(Ezra Shaw/Getty Images)The greatest comebacks in National Football League history were fueled by talent, guts and maybe some luck. If you play sports long enough, youâ€™re going to find yourself behind on the scoreboardsomewhere along the way. Sometimes you might even find yourself way behind. Thatâ€™s the situation the New England Patriots found themselves in during Super Bowl LI in February. Nothing was going right. Their offense — which had been so great during the regular season — was terrible.
You already know all of the things that make Cub Scouting so great: the adventures, the service projects, the teamwork, the games and everything else for which a Scout lives. In fact, the only thing more fun than being a Cub Scout is being a Cub Scout with a good friend. No doubt some of your best buddies are already in your pack. But what about those who arenâ€™t? Bring one of them along for the ride, too.
You know it’s hot when the temperature is the same as your three-digit troop number. And if you’re from Troop 128 in Ventura, California, that’s really saying something. On a summertime kayaking trip down the Colorado River, one Scout’s thermometer read 128 degrees on one day. And by “cool,” we think he might mean the opposite: It was hot. “When it’s that hot, the wind feels like it’s heated,” says Conner Tidwell, 12.
Muck Rack makes it simple to find people, tweets, or articles that mention any name, keyword, company, hashtag etc. We've compiled this guide to help you make the most of your search.
Selecting a term
Start searching tweets, articles from media outlets, articles mentioned in tweets, journalists'
names, titles and bios with some suggested searches:
Companies or Topics (e.g. iPhone, Microsoft)
Phrases (e.g. "cloud computing") — use quotes to keep the terms together
Twitter handles (e.g. @username) — returns those who have mentioned or replied to
Names (e.g. "David Pogue")
Hashtags (e.g. #sxsw, #london2012)
Bio details (e.g. vegan, Olympics, father)
Muck Rack's Advanced Search allows for many boolean operators.
Find results that mention multiple specified terms, use AND or
+. For example, ensure each result contains both Elon Musk and Mark Zuckerberg by
searching Obama AND Romney or Obama + Romney.
Use the operators OR or , to broaden your search when you'd like either of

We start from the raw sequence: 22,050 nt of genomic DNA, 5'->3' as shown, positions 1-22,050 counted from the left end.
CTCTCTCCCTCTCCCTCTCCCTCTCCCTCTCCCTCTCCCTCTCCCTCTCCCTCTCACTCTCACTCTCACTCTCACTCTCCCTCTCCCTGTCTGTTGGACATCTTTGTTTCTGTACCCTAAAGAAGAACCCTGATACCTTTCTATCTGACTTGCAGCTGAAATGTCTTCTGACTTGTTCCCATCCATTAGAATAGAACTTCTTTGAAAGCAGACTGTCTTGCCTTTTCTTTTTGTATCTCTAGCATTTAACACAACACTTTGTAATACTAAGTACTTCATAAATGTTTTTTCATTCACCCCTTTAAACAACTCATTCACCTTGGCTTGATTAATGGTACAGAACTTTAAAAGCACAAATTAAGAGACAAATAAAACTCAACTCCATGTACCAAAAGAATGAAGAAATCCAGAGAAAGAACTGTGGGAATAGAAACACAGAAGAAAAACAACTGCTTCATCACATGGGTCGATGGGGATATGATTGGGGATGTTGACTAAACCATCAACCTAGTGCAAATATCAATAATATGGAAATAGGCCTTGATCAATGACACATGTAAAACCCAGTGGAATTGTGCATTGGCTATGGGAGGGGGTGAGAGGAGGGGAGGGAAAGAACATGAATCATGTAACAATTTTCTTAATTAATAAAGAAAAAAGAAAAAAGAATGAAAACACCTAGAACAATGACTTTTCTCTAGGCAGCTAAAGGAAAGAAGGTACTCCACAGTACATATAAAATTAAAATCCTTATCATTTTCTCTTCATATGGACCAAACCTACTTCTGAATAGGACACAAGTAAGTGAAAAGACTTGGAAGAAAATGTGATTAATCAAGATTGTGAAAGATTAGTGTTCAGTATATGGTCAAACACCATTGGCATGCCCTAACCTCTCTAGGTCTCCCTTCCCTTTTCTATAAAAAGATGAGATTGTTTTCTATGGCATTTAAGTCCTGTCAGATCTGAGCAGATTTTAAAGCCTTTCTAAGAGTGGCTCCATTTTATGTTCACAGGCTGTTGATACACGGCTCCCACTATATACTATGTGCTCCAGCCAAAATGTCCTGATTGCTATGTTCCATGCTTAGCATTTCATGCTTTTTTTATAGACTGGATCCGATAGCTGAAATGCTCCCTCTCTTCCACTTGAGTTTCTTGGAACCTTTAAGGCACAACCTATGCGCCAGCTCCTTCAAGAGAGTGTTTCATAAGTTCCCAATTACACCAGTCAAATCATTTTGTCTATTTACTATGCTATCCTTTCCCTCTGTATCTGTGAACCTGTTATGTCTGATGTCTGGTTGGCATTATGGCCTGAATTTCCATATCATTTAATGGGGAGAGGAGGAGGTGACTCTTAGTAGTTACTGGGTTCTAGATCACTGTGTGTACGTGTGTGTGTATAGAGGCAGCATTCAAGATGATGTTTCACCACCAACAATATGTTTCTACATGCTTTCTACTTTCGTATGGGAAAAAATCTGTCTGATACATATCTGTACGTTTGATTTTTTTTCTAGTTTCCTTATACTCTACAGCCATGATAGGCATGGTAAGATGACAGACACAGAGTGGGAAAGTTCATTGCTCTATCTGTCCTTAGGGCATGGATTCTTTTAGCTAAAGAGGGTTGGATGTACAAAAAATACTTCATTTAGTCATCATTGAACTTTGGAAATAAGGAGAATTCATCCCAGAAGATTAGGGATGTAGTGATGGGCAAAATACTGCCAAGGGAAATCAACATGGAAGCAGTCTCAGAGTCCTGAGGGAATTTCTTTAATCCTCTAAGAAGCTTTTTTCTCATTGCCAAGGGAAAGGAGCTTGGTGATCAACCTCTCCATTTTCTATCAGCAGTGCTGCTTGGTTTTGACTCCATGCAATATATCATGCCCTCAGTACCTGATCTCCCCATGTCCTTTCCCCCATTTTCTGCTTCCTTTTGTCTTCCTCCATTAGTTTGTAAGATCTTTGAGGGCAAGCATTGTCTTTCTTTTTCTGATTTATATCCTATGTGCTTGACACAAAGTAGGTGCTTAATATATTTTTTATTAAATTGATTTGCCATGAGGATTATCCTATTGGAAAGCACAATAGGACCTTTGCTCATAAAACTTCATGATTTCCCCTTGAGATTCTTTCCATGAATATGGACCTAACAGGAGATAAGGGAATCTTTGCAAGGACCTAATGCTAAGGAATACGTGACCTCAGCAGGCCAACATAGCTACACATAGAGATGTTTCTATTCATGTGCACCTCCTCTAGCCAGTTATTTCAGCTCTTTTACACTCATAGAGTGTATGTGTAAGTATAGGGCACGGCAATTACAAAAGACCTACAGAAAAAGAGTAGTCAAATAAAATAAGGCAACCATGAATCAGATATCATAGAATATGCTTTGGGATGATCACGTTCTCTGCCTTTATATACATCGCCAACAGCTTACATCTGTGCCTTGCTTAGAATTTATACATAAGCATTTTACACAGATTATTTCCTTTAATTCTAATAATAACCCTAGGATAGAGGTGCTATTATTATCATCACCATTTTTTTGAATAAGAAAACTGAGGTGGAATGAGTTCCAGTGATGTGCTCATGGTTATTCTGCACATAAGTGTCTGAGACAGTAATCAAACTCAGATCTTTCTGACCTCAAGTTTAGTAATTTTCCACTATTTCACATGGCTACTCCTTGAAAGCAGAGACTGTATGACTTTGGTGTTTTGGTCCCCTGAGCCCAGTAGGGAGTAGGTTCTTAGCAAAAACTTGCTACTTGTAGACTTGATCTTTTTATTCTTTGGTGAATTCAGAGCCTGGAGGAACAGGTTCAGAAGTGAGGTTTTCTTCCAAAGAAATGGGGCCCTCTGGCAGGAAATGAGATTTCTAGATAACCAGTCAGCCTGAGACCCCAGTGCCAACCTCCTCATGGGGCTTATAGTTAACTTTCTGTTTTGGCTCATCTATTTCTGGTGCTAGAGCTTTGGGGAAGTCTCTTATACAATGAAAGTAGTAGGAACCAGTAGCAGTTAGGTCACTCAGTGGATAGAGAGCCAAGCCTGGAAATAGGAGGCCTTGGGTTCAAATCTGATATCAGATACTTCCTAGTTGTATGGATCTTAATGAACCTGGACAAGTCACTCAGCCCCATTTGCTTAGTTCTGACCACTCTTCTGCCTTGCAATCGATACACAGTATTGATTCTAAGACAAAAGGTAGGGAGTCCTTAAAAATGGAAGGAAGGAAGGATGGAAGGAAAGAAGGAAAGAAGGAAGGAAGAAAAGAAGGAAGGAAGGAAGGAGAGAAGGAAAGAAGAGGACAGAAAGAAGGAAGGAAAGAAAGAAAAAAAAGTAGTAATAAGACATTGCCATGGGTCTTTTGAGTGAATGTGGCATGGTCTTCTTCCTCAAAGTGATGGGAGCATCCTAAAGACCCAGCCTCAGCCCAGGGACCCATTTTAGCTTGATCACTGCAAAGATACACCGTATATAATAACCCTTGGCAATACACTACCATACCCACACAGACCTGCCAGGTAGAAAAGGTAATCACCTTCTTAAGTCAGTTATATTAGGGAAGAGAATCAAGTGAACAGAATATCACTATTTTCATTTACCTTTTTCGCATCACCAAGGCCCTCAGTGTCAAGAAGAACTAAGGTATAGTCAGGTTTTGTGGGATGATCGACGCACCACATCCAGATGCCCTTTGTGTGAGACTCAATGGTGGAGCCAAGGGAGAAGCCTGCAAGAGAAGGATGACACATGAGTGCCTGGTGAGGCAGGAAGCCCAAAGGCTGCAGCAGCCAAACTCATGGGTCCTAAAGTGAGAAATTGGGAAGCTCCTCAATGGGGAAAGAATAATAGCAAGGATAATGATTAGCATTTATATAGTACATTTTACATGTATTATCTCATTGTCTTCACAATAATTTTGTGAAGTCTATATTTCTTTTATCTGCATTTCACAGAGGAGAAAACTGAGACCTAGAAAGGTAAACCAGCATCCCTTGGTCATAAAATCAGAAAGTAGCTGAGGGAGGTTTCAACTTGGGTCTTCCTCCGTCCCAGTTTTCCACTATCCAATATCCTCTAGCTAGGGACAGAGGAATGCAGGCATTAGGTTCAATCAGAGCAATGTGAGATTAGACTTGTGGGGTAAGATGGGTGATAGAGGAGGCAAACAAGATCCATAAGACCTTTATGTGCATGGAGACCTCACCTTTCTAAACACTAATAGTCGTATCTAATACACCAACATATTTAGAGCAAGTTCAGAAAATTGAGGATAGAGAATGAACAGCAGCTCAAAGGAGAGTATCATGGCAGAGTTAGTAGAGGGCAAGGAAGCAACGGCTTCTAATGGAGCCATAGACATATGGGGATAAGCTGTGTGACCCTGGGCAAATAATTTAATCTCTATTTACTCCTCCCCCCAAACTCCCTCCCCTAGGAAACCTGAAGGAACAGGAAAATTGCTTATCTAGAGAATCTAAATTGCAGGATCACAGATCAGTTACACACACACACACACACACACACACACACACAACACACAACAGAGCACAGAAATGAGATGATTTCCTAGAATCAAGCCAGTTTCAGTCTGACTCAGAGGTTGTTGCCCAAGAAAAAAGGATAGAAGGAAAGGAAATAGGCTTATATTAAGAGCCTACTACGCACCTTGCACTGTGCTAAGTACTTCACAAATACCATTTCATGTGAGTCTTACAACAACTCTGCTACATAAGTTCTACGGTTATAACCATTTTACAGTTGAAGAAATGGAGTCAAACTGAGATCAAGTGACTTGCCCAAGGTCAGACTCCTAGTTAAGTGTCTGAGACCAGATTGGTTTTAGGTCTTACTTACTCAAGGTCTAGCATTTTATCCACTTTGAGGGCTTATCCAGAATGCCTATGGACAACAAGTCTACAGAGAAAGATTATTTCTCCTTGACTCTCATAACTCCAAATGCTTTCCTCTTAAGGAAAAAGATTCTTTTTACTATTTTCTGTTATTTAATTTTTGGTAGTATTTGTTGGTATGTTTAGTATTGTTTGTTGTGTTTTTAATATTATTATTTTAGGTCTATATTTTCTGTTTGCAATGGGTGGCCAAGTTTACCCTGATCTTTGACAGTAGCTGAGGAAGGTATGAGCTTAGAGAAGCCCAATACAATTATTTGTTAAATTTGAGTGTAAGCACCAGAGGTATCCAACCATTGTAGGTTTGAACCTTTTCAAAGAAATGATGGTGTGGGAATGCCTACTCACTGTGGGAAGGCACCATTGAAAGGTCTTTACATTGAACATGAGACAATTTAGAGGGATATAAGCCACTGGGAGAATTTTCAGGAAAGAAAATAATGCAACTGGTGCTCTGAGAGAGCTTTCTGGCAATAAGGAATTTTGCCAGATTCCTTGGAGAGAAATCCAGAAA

multiple terms to appear in results. (This is the default behavior of our search when no operators
are used.) For example, search for democrat OR republican to find results that refer to
Democrats and/or Republicans.
Use NOT or - to subtract results from your search. For
example, searching Disney will yield results about the Walt Disney Company as well as Walt Disney
World Resort. To exclude mentions of Disney World, search for Disney -World or Disney
When using one of these operators with a phrase, enclose it in quotation marks. For example, you can
find results about smartphones excluding Apple's iPhone 4S by searching smartphone -"iPhone
Exact case matching or punctuation
If you're searching for a brand name or keyword that relies on specific punctuation marks or capitalization, you can
find results that match your exact query by adding matchcase: before the keyword you're searching for, like matchcase:E*TRADE .
Use parentheses to separate multiple
boolean phrases. For example, to find journalists talking about having fun in Disney World or
Disneyland, search for ("disney world" OR disneyland) AND fun.
An asterisk can be used to search for any variation of a root word truncated by the asterisk. For example, searching for admin* will return results for administrator, administration, administer, administered, etc.
A near operator is an AND operator where you can control the distance between the words. You can vary the distance the near operation uses by adding a forward slash and number (between 0-99) such as strawberries NEAR/10 "whipped cream", which means the strawberries must exist within 10 words of "whipped cream".